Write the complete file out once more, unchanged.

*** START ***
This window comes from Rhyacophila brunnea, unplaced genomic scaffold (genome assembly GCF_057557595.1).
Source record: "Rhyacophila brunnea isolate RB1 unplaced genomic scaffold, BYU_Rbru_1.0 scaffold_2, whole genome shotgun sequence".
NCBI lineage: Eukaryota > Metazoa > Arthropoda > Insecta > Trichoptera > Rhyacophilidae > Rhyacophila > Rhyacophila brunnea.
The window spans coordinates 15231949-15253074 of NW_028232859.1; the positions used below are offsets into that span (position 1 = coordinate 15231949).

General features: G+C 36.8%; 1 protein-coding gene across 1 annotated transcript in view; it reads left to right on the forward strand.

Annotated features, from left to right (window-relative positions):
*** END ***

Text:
This window comes from Rhyacophila brunnea, unplaced genomic scaffold (genome assembly GCF_057557595.1).
Source record: "Rhyacophila brunnea isolate RB1 unplaced genomic scaffold, BYU_Rbru_1.0 scaffold_2, whole genome shotgun sequence".
NCBI lineage: Eukaryota > Metazoa > Arthropoda > Insecta > Trichoptera > Rhyacophilidae > Rhyacophila > Rhyacophila brunnea.
The window spans coordinates 15231949-15253074 of NW_028232859.1; the positions used below are offsets into that span (position 1 = coordinate 15231949).

General features: G+C 36.8%; 1 protein-coding gene across 1 annotated transcript in view; it reads left to right on the forward strand.

Annotated features, from left to right (window-relative positions):